Our reviewers, for the questions, comments, and criticisms that make this book
better: Adam Tacy, Amos Bannister, Clint Howarth, Costantino Cerbo, Dawid
Weiss, Denis Kurilenko, Doug Warren, Frank Jania, Gann Bierner, James Hatheway, James Warren, Jason Rennie, Jeffrey Copeland, Josh Reed, Julien Nioche,
Keith Kim, Manish Katyal, Margriet Bruggeman, Massimo Perga, Nikander
Bruggeman, Philipp K. Janert, Rick Wagner, Robi Sen, Sanchet Dighe, Szymon
Chojnacki, Tim Potter, Vaijanath Rao, and Jeff Goldschrafe
Our contributors who lent their expertise to certain sections of this book:
J. Neal Richter, Manish Katyal, Rob Zinkov, Szymon Chojnacki, Tim Potter, and
Vaijanath Rao
Steven Rowe, for a thorough technical review as well as for all the shared hours
developing text applications at TextWise, CNLP, and as part of Lucene
Dr. Liz Liddy, for introducing Drew and Grant to the world of text analytics and
all the fun and opportunity therein, and for contributing the foreword
All of our MEAP readers, for their patience and feedback
Most of all, our family, friends, and coworkers, for their encouragement, moral
support, and understanding as we took time from our normal lives to work on
the book
Grant Ingersoll
Thanks to all my coworkers at TextWise and CNLP who taught me so much about text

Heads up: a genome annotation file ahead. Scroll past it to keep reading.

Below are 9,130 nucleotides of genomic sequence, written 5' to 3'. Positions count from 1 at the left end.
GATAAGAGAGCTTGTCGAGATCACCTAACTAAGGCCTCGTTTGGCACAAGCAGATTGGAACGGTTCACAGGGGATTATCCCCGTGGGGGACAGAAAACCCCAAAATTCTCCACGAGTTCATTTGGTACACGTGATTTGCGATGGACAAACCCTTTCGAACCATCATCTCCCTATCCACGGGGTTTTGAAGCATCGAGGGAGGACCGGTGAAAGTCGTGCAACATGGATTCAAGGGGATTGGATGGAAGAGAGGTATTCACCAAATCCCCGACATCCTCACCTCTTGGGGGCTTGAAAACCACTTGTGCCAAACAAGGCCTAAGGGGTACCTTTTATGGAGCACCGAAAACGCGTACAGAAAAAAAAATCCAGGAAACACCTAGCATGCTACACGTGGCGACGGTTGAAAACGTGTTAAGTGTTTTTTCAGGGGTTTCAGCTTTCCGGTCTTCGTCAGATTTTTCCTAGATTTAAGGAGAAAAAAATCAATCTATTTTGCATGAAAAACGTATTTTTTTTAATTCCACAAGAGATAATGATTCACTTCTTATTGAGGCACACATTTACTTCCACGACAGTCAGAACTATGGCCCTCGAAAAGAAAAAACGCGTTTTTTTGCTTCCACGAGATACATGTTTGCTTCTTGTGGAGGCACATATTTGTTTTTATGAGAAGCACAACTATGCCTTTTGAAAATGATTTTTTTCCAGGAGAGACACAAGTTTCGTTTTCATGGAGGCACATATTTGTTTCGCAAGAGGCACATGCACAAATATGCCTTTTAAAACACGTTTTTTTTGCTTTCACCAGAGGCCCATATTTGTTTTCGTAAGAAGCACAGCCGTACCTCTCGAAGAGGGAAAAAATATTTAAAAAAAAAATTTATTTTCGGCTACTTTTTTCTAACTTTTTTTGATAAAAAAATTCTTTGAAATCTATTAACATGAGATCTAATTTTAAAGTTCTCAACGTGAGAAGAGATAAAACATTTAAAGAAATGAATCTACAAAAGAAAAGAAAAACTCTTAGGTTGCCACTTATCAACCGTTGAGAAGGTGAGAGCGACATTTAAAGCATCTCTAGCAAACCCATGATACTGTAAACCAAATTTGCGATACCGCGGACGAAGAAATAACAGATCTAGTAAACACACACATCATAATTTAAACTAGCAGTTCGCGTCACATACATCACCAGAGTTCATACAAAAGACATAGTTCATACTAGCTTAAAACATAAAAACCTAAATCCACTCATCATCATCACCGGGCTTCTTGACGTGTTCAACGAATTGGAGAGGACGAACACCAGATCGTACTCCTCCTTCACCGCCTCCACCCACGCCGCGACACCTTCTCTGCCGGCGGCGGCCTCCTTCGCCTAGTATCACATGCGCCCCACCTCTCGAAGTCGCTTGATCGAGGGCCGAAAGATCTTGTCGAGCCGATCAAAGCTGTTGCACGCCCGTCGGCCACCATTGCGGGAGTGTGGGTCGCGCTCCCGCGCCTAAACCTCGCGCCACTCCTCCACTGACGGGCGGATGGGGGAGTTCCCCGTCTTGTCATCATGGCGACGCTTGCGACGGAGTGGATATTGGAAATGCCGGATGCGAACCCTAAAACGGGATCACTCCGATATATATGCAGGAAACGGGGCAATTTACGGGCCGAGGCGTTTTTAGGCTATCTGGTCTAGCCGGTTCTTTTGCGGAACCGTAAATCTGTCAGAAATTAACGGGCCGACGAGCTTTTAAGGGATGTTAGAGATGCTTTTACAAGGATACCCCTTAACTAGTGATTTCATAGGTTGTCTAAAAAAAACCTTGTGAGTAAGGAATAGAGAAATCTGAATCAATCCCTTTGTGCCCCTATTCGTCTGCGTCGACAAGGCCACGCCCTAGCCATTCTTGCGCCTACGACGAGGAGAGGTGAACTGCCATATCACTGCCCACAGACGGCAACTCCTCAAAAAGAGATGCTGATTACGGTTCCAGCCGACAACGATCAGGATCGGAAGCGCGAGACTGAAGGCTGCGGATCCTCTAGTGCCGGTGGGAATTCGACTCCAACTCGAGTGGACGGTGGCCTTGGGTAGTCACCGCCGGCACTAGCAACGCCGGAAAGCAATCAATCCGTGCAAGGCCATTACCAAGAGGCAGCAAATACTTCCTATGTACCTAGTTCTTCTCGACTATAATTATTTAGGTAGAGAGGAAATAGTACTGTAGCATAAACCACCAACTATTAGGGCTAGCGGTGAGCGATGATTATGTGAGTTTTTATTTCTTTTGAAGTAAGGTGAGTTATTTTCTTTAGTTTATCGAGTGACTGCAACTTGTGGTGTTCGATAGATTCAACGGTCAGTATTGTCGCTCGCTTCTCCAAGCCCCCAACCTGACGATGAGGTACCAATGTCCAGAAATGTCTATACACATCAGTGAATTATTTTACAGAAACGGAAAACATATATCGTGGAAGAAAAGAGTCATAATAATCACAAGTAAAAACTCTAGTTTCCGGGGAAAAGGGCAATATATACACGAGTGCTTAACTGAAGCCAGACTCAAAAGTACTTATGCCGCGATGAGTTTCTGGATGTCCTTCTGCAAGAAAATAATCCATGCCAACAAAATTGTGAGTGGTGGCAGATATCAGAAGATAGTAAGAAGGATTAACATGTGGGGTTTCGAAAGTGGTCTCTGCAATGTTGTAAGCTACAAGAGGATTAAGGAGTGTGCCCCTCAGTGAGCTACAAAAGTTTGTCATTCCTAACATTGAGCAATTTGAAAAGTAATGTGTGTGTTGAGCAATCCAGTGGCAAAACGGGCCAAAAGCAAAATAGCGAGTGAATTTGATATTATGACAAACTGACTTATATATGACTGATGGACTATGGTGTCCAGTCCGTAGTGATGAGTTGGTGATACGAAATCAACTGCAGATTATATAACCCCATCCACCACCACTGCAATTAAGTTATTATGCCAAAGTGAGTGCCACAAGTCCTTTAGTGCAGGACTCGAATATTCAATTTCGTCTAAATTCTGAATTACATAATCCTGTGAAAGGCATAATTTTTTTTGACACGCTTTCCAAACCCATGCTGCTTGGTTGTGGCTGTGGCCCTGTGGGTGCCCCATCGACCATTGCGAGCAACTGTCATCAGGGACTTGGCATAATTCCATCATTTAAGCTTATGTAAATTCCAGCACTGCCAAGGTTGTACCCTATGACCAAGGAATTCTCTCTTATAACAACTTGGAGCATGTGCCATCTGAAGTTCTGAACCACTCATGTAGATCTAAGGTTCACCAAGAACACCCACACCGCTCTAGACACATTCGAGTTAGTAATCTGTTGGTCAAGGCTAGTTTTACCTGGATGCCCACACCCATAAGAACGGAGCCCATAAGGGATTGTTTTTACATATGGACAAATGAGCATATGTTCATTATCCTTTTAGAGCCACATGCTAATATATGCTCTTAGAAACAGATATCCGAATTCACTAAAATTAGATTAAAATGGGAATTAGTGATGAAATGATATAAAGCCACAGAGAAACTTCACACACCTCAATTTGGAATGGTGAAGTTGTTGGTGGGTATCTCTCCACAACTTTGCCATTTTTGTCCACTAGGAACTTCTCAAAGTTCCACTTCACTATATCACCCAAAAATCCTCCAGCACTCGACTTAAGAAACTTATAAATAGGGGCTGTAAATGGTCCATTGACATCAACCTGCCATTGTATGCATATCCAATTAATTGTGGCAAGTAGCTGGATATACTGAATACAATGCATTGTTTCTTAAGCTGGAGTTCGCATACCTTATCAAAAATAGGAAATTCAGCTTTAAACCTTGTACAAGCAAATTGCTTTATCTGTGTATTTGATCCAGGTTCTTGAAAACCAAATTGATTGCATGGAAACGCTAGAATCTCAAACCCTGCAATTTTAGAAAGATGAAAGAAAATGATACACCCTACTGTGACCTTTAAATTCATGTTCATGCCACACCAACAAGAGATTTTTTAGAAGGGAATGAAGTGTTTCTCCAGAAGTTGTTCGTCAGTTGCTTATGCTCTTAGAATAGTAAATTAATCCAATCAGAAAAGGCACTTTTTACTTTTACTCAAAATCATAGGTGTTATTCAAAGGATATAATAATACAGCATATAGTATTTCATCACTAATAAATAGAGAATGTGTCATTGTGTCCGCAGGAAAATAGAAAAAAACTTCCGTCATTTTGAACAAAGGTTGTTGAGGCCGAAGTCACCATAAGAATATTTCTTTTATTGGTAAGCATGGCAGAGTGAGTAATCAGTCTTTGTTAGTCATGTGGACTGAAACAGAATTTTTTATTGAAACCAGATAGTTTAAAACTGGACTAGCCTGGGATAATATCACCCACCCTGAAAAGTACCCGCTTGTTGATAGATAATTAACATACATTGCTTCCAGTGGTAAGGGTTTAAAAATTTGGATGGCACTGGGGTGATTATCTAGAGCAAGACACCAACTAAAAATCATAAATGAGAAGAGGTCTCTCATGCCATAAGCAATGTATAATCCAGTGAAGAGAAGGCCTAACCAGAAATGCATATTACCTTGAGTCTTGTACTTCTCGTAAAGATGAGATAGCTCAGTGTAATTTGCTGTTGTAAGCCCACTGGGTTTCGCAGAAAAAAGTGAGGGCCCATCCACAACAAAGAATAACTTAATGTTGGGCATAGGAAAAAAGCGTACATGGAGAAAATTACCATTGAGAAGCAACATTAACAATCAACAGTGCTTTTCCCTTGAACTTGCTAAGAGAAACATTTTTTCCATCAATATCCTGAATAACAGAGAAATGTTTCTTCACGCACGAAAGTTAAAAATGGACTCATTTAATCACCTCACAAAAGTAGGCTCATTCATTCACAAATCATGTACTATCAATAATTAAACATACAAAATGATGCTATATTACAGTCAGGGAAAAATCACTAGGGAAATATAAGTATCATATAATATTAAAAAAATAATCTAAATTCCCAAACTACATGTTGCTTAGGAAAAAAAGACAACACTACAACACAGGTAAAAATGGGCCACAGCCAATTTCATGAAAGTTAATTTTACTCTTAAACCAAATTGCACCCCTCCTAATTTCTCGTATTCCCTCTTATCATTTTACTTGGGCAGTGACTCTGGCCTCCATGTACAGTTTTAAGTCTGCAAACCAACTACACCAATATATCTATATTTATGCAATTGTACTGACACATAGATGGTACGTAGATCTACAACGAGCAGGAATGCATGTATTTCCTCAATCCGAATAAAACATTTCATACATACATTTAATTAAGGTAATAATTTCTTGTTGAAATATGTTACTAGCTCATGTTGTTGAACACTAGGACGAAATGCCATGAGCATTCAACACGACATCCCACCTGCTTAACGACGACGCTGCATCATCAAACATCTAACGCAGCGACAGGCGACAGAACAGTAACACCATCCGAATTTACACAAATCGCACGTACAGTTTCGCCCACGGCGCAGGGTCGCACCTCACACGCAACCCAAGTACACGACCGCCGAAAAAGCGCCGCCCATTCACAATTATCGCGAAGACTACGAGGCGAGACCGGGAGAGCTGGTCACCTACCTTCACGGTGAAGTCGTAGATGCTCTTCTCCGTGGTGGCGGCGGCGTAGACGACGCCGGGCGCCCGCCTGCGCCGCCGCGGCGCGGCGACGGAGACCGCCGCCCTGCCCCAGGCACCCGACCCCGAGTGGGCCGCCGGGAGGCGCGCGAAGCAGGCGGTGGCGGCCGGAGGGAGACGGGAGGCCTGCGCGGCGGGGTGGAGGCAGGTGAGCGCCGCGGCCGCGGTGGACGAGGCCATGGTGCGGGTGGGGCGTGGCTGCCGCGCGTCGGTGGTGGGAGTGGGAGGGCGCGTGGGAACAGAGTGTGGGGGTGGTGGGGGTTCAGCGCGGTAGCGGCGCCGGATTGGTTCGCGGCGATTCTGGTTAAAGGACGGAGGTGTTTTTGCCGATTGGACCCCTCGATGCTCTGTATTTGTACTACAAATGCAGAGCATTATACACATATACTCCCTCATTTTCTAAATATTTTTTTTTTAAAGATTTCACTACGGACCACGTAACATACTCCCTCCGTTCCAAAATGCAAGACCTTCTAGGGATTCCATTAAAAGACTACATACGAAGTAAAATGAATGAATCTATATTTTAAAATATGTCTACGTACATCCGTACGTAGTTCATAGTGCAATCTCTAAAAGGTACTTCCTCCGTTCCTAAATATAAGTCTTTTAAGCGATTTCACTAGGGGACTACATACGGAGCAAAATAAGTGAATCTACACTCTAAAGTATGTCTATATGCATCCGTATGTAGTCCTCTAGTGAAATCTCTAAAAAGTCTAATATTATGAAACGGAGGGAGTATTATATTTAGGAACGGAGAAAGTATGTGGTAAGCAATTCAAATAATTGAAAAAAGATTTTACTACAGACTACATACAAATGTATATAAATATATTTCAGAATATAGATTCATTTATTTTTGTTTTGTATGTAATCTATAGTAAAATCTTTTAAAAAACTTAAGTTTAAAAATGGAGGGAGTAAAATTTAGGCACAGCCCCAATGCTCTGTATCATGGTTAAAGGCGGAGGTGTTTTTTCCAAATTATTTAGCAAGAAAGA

analytics; to Mr. Urdahl for making math interesting and Ms. Raymond for making me
a better student and person; to my parents, Floyd and Delores, and kids, Jackie and
William (love you always); to my wife, Robin, who put up with all the late nights and
lost weekends—thanks for being there through it all!
Tom Morton
Thanks to my coauthors for their hard work and partnership; to my wife, Thuy, and
daughter, Chloe, for their patience, support, and time freely given; to my family, Mortons and Trans, for all your encouragement; to my colleagues from the University of
Pennsylvania and Comcast for their support and collaboration, especially Na-Rae
Han, Jason Baldridge, Gann Bierner, and Martha Palmer; to Jörn Kottmann for his
tireless work on OpenNLP.
Drew Farris
Thanks to Grant for getting me involved with this and many other interesting projects;
to my coworkers, past and present, from whom I’ve learned incredible things and with
whom I’ve shared a passion for text analytics, machine learning, and developing amazing software; to my wife, Kristin, and children, Phoebe, Audrey, and Owen, for their
patience and support as I stole time to work on this and other technological endeavors; to my extended family for their interest and encouragement, especially my Mom,
who will never see this book in its completed form.
about this book
Taming Text is about building software applications that derive their core value from
using and manipulating content that primarily consists of the written word. This book
is not a theoretical treatise on the subjects of search, natural language processing, and
machine learning, although we cover all of those topics in a fair amount of detail
throughout the book. We strive to avoid jargon and complex math and instead focus
on providing the concepts and examples that today’s software engineers, architects,